NUS professor fired for inappropriate behaviour towards student

Associate Professor Ethan Putterman was from NUS' political science department. PHOTO: FASS.NUS.EDU.SG

SINGAPORE - The National University of Singapore (NUS) has fired another professor for misconduct.

Associate Professor Ethan Putterman from NUS' political science department had his employment terminated after it was found that he had behaved inappropriately and unprofessionally towards a student.

He is the fourth staff member from NUS known to have been fired for inappropriate behaviour in the past two years.

One previously fired employee was also a professor at the political science department.

In response to queries from The Straits Times about Prof Putterman, a spokesman for NUS' Faculty of Arts and Social Sciences said a police report has also been filed and that police investigations are ongoing.

The response did not name Prof Putterman.

"We have received a complaint regarding allegations of misconduct by a faculty member towards a student," she said.

"Upon receiving the complaint, NUS immediately issued the staff with a no-contact order to prohibit interaction with the student. The staff was also suspended from work while investigations were carried out."

A committee of inquiry formed by the school found that Prof Putterman had breached the code of conduct for NUS staff.

"All staff are expected to adhere to the code of conduct for NUS staff and hold themselves up to high standards of professional and personal conduct," said the spokesman.

"Staff who contravene the code of conduct will face disciplinary sanctions, which may include dismissal for serious breaches."

The spokesman added that the faculty has been providing care and support to the student and will continue to do so.

Online news outlet Today reported that the student filed the complaint on March 3, alleging sexual misconduct and that the act happened on campus that month.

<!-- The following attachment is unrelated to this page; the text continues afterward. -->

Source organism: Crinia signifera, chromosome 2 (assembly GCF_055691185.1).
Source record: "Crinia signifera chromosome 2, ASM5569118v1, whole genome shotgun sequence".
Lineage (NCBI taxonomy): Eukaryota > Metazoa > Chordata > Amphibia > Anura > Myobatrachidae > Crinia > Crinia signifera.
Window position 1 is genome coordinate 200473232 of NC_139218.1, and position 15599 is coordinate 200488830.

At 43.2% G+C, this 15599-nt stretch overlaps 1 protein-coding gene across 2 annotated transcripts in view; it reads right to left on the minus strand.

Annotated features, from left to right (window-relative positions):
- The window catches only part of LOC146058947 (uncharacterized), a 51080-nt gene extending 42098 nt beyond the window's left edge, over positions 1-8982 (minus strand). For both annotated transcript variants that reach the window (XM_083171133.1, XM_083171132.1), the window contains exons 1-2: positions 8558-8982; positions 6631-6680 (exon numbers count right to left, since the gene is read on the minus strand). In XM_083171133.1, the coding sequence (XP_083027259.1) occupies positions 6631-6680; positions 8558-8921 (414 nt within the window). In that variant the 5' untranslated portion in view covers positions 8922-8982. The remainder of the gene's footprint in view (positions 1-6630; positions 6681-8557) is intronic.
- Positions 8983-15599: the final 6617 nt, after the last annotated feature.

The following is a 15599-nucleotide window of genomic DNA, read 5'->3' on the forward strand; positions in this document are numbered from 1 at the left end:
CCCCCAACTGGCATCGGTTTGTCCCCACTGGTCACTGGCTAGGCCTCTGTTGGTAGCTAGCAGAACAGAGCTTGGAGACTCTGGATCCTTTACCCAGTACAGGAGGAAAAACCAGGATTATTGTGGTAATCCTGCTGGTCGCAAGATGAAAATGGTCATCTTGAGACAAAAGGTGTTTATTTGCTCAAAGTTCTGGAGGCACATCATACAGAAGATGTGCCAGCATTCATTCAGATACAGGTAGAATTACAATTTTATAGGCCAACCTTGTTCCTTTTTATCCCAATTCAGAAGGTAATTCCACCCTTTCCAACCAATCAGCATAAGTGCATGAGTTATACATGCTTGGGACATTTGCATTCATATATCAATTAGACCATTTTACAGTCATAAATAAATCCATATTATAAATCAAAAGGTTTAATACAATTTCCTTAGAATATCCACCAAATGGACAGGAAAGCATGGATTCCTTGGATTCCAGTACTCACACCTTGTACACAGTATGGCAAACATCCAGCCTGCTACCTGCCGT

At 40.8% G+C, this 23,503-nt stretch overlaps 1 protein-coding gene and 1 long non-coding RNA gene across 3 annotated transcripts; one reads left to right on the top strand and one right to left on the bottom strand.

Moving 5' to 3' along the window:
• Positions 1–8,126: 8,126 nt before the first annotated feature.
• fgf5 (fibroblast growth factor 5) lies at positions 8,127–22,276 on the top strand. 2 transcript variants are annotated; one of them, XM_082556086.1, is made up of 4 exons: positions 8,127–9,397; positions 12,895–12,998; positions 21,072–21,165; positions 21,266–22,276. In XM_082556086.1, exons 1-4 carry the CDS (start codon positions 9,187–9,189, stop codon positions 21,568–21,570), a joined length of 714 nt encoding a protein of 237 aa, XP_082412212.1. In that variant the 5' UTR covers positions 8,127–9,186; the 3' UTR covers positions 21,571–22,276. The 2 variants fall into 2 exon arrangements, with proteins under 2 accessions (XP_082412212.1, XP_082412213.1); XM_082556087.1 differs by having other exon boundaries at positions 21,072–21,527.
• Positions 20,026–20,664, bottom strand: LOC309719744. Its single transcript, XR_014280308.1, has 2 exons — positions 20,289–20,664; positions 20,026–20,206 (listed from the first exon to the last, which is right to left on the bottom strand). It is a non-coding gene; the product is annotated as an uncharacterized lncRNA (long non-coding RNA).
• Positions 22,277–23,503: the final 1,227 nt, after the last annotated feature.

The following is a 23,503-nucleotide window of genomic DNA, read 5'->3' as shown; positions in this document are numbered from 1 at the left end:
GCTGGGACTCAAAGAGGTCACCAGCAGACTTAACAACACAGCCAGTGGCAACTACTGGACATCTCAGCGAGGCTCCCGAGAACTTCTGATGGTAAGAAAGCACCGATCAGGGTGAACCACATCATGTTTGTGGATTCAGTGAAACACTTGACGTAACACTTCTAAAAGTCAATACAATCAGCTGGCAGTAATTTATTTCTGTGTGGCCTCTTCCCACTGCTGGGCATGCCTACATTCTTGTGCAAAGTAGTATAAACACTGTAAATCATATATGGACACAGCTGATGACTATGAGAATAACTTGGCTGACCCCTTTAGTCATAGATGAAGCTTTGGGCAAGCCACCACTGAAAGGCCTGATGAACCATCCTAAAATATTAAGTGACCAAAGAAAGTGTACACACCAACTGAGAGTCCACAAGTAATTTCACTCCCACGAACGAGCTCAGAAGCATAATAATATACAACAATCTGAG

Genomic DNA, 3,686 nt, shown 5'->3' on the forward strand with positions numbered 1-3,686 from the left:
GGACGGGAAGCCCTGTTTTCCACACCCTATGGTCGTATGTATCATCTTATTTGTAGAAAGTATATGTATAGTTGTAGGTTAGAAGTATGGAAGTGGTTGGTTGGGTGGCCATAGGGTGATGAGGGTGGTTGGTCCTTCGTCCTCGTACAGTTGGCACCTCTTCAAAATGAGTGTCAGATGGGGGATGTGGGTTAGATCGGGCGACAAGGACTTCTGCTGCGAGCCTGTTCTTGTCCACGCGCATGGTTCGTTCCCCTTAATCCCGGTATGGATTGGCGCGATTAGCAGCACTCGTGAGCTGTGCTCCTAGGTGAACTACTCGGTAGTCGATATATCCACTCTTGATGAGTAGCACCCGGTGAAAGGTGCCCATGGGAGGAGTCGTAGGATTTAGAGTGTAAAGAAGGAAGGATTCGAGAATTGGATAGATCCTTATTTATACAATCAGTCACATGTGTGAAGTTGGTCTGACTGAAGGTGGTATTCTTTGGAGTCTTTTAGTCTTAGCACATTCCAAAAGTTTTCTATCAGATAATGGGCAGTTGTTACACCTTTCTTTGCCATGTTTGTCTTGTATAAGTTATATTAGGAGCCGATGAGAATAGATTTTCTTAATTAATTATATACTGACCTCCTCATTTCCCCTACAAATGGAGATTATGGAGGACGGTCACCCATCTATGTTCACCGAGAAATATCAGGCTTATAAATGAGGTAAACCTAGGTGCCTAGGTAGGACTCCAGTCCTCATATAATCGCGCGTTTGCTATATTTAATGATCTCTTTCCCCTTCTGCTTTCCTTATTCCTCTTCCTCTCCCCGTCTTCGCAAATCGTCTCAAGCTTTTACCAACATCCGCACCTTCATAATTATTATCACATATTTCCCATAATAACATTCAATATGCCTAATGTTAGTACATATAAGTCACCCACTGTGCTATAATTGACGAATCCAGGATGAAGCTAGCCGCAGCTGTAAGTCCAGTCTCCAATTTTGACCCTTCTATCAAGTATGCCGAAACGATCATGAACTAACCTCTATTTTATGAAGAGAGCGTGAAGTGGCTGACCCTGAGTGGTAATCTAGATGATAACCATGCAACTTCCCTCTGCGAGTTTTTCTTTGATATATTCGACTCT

It also reported that the student made a police report of her own accord.

Prof Putterman's profile page on the NUS website was removed earlier this month.

According to the page, he had been a member of the political science department since 2001, and specialises in Western political thought.

He also has several published journal articles relating to political philosopher Jean-Jacques Rousseau.

The NUS Political Science Society, a student society in the arts and social sciences faculty, had uploaded a guidebook for all political science modules at the university in December last year.

The guidebook listed Prof Putterman as the instructor for the modules on German political thought, which was taught online, and the Seminar in Political Theory.The modules were for the second semester of the academic year that began in January.

NUS staff recently fired for inappropriate behaviour:

• An unidentified researcher was fired in the first half of last year for allegedly making inappropriate sexual remarks at work, sending inappropriate videos to two students and touching one of them without consent.

According to a report by NUS in August 2021, the researcher's behaviour was reported to the school on March 25 last year.

• Professor Theodore G. Hopf, who was from the political science department, was fired in December 2020 following an anonymous complaint made against him.

Prof Hopf was fired in Dec 2020. PHOTO: SCREENGRAB FROM FASS.NUS.EDU.SG

It was alleged that he offered a student alcohol during a meeting in August and made an offensive remark about the student's anatomy.

The student, whose gender was not revealed, had also allegedly received a sex text message on the phone from Prof Hopf in October 2018.

• Dr Jeremy Fernando, who was a lecturer at Tembusu College in NUS, was fired in October 2020 following two complaints of inappropriate behaviour.

Dr Fernando was fired in Oct 2020. PHOTO: VIDEOCAFESOCIETY/YOUTUBE

Two female students had made complaints against him in August and September that year, prompting NUS to investigate.

The university also made a police report.

After facing criticism that it had made the report against the wishes of the victims, NUS later said it was obligated under the law to do so.

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